According to figures provided by the International Committee of the Red Cross, more than 800 families, or around 5,000 people, have fled their homes to live farther south — a figure that Ouedraogo says is more likely “14,000 or 15,000”.
“The villages are emptying little by little and those who remain there are constantly threatened by Ansarul Islam,” he says, referring to a group that has carried out many attacks in the region along the 1,000-km (600-mile) border with Mali.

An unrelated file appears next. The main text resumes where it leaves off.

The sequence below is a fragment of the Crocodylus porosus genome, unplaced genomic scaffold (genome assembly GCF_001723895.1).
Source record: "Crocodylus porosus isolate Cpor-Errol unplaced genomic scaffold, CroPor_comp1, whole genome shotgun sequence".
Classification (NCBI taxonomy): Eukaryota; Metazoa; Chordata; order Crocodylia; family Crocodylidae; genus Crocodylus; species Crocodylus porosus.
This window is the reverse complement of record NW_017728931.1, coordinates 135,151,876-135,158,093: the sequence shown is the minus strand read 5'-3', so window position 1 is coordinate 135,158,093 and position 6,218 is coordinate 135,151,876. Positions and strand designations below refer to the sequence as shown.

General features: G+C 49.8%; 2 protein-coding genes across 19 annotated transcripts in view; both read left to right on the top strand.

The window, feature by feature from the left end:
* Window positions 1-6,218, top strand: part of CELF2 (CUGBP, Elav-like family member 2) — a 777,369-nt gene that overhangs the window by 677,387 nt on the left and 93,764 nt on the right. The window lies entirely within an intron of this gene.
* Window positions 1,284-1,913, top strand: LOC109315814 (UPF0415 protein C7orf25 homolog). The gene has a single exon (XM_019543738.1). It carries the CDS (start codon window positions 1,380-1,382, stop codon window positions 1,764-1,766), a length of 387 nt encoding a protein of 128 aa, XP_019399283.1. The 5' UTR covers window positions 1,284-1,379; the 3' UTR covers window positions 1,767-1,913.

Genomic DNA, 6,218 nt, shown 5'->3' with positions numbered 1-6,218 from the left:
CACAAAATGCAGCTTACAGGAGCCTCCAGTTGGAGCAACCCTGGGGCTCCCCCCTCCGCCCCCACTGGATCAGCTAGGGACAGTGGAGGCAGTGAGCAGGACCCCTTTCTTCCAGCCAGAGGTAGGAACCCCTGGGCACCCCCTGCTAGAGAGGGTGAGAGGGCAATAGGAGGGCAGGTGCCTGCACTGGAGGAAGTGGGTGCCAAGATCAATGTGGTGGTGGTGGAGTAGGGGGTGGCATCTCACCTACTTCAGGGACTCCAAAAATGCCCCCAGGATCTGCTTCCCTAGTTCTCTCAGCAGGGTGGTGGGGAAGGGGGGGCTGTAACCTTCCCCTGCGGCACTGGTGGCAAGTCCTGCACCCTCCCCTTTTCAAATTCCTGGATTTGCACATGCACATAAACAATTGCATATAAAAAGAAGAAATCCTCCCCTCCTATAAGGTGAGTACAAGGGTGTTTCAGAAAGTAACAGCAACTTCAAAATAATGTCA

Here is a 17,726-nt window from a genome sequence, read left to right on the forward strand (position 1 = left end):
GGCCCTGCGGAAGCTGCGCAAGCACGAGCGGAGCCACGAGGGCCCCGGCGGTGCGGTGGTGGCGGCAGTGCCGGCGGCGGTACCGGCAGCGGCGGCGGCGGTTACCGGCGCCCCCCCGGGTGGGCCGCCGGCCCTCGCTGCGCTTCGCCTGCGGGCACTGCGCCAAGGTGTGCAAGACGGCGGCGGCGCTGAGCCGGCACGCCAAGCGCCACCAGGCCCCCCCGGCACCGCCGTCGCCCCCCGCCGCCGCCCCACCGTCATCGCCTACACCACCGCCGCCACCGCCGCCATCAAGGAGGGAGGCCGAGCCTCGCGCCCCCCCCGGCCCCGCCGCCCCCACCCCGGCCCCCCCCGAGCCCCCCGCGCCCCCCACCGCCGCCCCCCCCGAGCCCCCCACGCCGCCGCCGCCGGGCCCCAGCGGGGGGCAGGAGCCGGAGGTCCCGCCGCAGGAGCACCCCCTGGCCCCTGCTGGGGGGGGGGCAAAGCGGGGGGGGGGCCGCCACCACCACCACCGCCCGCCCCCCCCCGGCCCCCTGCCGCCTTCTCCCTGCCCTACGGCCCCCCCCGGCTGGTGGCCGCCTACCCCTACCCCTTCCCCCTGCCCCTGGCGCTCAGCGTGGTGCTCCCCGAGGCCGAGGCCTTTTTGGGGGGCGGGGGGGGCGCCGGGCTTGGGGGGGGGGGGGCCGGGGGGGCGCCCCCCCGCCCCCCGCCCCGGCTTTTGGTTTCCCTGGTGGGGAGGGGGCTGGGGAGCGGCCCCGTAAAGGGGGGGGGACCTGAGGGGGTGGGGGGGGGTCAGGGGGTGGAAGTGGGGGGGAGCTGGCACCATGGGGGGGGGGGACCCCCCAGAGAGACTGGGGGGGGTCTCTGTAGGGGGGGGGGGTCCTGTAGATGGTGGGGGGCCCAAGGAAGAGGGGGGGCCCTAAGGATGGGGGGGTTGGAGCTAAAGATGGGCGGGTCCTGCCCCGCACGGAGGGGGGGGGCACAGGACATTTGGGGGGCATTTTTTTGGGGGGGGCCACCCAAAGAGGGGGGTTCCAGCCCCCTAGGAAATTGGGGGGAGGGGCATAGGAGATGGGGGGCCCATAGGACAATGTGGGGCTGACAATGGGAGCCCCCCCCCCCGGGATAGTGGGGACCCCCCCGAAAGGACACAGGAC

The government has vowed to fight back. In June 2017, it launched a three-year emergency programme worth 455 billion CFA francs (700 million euros) to improve security, education, health and drinking water in the country’s Sahel region.
Security has also been boosted by the internationally backed G5 Sahel, an anti-jihadist group which aims to train 5,000 troops and crack down on militants in Burkina Faso and neighbouring Chad, Mali, Mauritania and Niger.
“Burkina will not give up an inch of its territory,” Defence Minister Jean-Claude Bouda said at the end of last year. “We will fight tooth and nail to save our country.”